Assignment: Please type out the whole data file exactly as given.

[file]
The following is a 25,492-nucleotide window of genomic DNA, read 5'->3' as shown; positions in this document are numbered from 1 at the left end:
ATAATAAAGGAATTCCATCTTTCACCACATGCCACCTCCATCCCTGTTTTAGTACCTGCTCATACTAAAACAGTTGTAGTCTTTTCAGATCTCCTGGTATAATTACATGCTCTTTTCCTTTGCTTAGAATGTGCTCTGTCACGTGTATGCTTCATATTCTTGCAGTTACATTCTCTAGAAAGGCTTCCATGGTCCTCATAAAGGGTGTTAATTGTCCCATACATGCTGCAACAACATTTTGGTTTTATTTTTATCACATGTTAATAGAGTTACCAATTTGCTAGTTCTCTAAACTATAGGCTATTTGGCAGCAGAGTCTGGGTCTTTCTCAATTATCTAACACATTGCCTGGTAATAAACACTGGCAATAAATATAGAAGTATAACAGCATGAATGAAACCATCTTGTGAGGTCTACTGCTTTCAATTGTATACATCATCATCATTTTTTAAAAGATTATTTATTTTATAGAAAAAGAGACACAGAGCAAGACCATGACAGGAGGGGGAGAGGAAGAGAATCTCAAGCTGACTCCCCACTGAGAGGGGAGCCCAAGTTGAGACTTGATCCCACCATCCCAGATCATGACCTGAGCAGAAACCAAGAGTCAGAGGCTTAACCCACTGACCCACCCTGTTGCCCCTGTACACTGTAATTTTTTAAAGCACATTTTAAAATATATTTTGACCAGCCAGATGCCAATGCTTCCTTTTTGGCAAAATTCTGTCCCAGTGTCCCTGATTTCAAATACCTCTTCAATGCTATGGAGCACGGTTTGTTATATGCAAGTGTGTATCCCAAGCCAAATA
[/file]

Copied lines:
The following is a 25,492-nucleotide window of genomic DNA, read 5'->3' as shown; positions in this document are numbered from 1 at the left end:
ATAATAAAGGAATTCCATCTTTCACCACATGCCACCTCCATCCCTGTTTTAGTACCTGCTCATACTAAAACAGTTGTAGTCTTTTCAGATCTCCTGGTATAATTACATGCTCTTTTCCTTTGCTTAGAATGTGCTCTGTCACGTGTATGCTTCATATTCTTGCAGTTACATTCTCTAGAAAGGCTTCCATGGTCCTCATAAAGGGTGTTAATTGTCCCATACATGCTGCAACAACATTTTGGTTTTATTTTTATCACATGTTAATAGAGTTACCAATTTGCTAGTTCTCTAAACTATAGGCTATTTGGCAGCAGAGTCTGGGTCTTTCTCAATTATCTAACACATTGCCTGGTAATAAACACTGGCAATAAATATAGAAGTATAACAGCATGAATGAAACCATCTTGTGAGGTCTACTGCTTTCAATTGTATACATCATCATCATTTTTTAAAAGATTATTTATTTTATAGAAAAAGAGACACAGAGCAAGACCATGACAGGAGGGGGAGAGGAAGAGAATCTCAAGCTGACTCCCCACTGAGAGGGGAGCCCAAGTTGAGACTTGATCCCACCATCCCAGATCATGACCTGAGCAGAAACCAAGAGTCAGAGGCTTAACCCACTGACCCACCCTGTTGCCCCTGTACACTGTAATTTTTTAAAGCACATTTTAAAATATATTTTGACCAGCCAGATGCCAATGCTTCCTTTTTGGCAAAATTCTGTCCCAGTGTCCCTGATTTCAAATACCTCTTCAATGCTATGGAGCACGGTTTGTTATATGCAAGTGTGTATCCCAAGCCAAATA